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    I am going to be a contrarian about the food truck idea... I know the industry is growing in popularity.

    To me it sounds like a lot of time serving food and not a lot of time building a scalable business... Add to that the risk that ANY business undergoes and a limited upside... I PERSONALLY would pass on it, but to each their own. It sounds like a job to me.

    Now something like serving food truck proprietors? THAT is the kind of thing I see some opportunity in. Give them a place to set up shop and charge them to be there? Make the actual food trucks?

    Now for the cheese? I like that a little better... But there is no need to have cows or land for them... You don't need to own the entire supply chain before you become a cheese brand. Why not just buy the raw materials needed to make the cheese from someone that already owns the cows? You can vertically integrate later in order to help the profitability.

    Where I am going with this... There is a big market for specialty cheeses to upscale suburbanites in the USA. Off brand that no one has ever heard of is probably a positive at that point. Probably something to RESEARCH a bit more... I am not suggesting you jump in right now and start spending money.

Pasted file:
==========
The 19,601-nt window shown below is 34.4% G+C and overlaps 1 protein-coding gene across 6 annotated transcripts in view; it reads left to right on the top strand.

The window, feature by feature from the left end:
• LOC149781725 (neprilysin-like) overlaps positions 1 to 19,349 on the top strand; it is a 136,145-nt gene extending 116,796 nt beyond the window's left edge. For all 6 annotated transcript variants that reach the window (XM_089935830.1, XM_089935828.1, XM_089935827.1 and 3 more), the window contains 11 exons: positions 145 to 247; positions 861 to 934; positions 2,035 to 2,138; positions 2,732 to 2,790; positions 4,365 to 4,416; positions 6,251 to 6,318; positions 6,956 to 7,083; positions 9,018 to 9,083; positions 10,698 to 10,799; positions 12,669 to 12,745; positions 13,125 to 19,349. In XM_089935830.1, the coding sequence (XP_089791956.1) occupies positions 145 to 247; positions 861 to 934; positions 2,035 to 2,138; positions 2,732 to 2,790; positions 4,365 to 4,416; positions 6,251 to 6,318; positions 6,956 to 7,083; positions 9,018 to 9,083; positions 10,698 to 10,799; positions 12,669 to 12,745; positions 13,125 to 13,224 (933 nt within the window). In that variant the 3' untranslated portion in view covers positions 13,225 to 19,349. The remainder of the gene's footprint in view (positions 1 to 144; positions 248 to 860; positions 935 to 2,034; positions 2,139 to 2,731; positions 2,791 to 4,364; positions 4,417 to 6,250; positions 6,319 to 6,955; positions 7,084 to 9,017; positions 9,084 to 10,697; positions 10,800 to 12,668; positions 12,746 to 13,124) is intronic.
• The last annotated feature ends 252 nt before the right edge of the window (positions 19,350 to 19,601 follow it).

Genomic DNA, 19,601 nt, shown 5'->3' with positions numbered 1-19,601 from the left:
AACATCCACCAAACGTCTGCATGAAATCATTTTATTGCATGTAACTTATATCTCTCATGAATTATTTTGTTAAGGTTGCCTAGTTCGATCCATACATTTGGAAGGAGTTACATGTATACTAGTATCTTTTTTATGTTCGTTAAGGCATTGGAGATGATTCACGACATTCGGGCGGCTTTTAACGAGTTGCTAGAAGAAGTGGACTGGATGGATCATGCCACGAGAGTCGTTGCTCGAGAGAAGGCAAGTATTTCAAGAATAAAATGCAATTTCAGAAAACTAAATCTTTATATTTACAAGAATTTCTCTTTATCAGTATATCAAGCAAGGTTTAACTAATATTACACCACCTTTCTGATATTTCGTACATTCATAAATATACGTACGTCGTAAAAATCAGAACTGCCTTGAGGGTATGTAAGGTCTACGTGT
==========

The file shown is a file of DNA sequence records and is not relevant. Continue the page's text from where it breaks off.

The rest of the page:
As you can probably tell... I am not a big fan of saturated markets. There is PLENTY of not saturated opportunity out there.
     
    Last edited: Jan 31, 2019
    Arun Siva, Walter Hay, Kid and 3 others like this.
  8. Kid
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    Kid Bronze Contributor Speedway Pass

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    So this is getting interesting.

    Fastlane in short: Sell to people who want to run a food truck business.
    Own trucks with cooking equipment. Change banners on the truck for new business.

    Now, why?

    The thing is that, as far as i can see, the new restaurants have high rate of failure.